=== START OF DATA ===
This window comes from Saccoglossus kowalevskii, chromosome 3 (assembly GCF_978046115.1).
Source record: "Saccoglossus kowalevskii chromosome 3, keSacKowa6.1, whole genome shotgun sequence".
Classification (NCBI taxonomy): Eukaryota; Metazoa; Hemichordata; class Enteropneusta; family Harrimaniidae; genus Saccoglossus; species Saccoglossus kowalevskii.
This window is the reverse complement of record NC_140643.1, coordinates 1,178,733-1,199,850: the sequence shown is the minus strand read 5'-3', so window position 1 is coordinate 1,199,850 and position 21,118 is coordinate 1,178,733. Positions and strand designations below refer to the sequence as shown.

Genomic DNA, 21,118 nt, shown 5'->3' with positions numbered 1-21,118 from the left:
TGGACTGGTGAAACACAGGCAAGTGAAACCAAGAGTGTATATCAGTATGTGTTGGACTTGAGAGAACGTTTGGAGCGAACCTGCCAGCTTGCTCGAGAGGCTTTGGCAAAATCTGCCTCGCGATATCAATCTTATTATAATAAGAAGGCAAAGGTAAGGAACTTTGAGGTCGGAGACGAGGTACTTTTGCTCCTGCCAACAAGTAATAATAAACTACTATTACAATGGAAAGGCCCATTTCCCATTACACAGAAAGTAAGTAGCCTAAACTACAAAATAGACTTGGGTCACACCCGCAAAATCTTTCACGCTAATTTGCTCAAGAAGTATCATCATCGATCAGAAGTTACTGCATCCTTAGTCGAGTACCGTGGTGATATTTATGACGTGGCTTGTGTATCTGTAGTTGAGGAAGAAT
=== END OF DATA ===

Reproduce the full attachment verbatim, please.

This window comes from Saccoglossus kowalevskii, chromosome 3 (assembly GCF_978046115.1).
Source record: "Saccoglossus kowalevskii chromosome 3, keSacKowa6.1, whole genome shotgun sequence".
Classification (NCBI taxonomy): Eukaryota; Metazoa; Hemichordata; class Enteropneusta; family Harrimaniidae; genus Saccoglossus; species Saccoglossus kowalevskii.
This window is the reverse complement of record NC_140643.1, coordinates 1,178,733-1,199,850: the sequence shown is the minus strand read 5'-3', so window position 1 is coordinate 1,199,850 and position 21,118 is coordinate 1,178,733. Positions and strand designations below refer to the sequence as shown.

Genomic DNA, 21,118 nt, shown 5'->3' with positions numbered 1-21,118 from the left:
TGGACTGGTGAAACACAGGCAAGTGAAACCAAGAGTGTATATCAGTATGTGTTGGACTTGAGAGAACGTTTGGAGCGAACCTGCCAGCTTGCTCGAGAGGCTTTGGCAAAATCTGCCTCGCGATATCAATCTTATTATAATAAGAAGGCAAAGGTAAGGAACTTTGAGGTCGGAGACGAGGTACTTTTGCTCCTGCCAACAAGTAATAATAAACTACTATTACAATGGAAAGGCCCATTTCCCATTACACAGAAAGTAAGTAGCCTAAACTACAAAATAGACTTGGGTCACACCCGCAAAATCTTTCACGCTAATTTGCTCAAGAAGTATCATCATCGATCAGAAGTTACTGCATCCTTAGTCGAGTACCGTGGTGATATTTATGACGTGGCTTGTGTATCTGTAGTTGAGGAAGAAT